It’s at this point in the narrative that I’m reminded of what it’s like, at times, to be a writer co-running a production company.
Christine, my producer and I, are rather ambitious. Very, in fact. In truth, our desires for our work hurtle at breakneck speed across the cosmos of our lives. We adore developing scripts. We thrill at the casting and hiring of actors, are gleeful producing films and working with directors. We are passionate about our mission to showcase women over 35 and have attracted a board of directors (with credentials up the wazoo) who support us. And want a worldwide audience for the stories we love to tell.
These dreams are fast dreams. And if we don't keep up, if we look down, we can tense up, get scared and want to abort. In mid leap.
Yesterday I dropped off a script we’ve been refining for the whole three years of our incorporation (and that I’d been redrafting for the seven years previous) at a good London theatre with West End connections. The day was weirdly warm, I had to take off my coat and scarf after dismounting from and parking my bike, and as I strode up to the theatre, glancing at the five star reviews on the posters in the window, sporting names like ‘Anthony Sher’ and ‘Anton Chekov’ and before I opened the doors I thought ‘What if they don’t like it? What if they say ‘No’? What if I fail?’ Part of my brain shouted ‘Get back on the bike! Go home! Go to bed! Go to sleep! FOR YEARS.’ Because sleeping is something I can do quite well. And no one ever tells me my sleeping isn’t what they’re looking for or something they’re already producing, but many thanks for letting us see it and good luck elsewhere.
But. There just isn’t that much uninhibited, heart-launchingly, spirit-quickeningly, life affirming joy in sleeping. And desire and ambition as intense, as fuelled, as large as ours require another technique.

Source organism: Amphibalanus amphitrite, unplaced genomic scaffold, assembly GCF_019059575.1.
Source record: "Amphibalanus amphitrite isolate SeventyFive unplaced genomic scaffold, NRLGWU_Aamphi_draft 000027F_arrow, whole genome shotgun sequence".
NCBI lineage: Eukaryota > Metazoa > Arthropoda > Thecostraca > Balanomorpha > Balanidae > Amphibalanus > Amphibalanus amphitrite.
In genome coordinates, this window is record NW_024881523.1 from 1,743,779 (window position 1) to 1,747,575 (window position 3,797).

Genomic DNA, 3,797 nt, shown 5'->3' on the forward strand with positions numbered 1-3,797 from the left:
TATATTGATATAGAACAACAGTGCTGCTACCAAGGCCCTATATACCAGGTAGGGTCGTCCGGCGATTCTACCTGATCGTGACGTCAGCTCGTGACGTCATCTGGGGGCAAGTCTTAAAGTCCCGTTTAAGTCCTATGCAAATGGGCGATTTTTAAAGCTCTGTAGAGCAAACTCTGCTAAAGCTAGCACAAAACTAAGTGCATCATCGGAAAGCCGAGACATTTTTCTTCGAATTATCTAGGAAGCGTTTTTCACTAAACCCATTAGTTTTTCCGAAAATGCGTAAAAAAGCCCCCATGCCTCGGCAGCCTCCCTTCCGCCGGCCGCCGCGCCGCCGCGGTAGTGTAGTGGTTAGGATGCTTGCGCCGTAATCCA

The Glaswegian slowed down to neatly duck the cluster of cars ahead and I gasped a whisper of air into my lungs, allowing some blood to flow back to my brain which gave me the resources to question the wisdom of avoiding terror by leaping under the oncoming rubber, chrome and steel, leaving my heart – and lungs and kidneys - in Buckinghamshire forever.
We took the next exit and, idling at a traffic light I lifted my visor with a shaking hand and whimpered ‘That’s a bit fast for me.’
He put a warm, gloved hand on my thigh, nodded, and from that point on we had a leisurely motor through green and pleasant countryside. Over a sapid pub lunch, apologising for my wimpiness, I reconfirmed we Wouldn’t Go That Fast Again. He was receptive and kind and assured me we wouldn’t.
‘I was just trying it out,’ he said smiling. ‘Different passengers, different speeds.’ I wondered if he was thinking of other, racier girlfriends. I imagined them, clutching his middle and urging him on to greater and wilder miles per hour. I saluted them.
‘How can you enjoy it?’ I said, my lunch all the tastier after the adrenalin rush. ‘How come that doesn’t scare the fuck out of you?’
He didn’t have to think about it.
‘I’m relaxed,’ he said.
Which, in the face of both raging artistic desires and land-speed-record-breaking motorway journeys, seems like a pretty good choice.
|The equation used to get you to Brighton. From outer space.|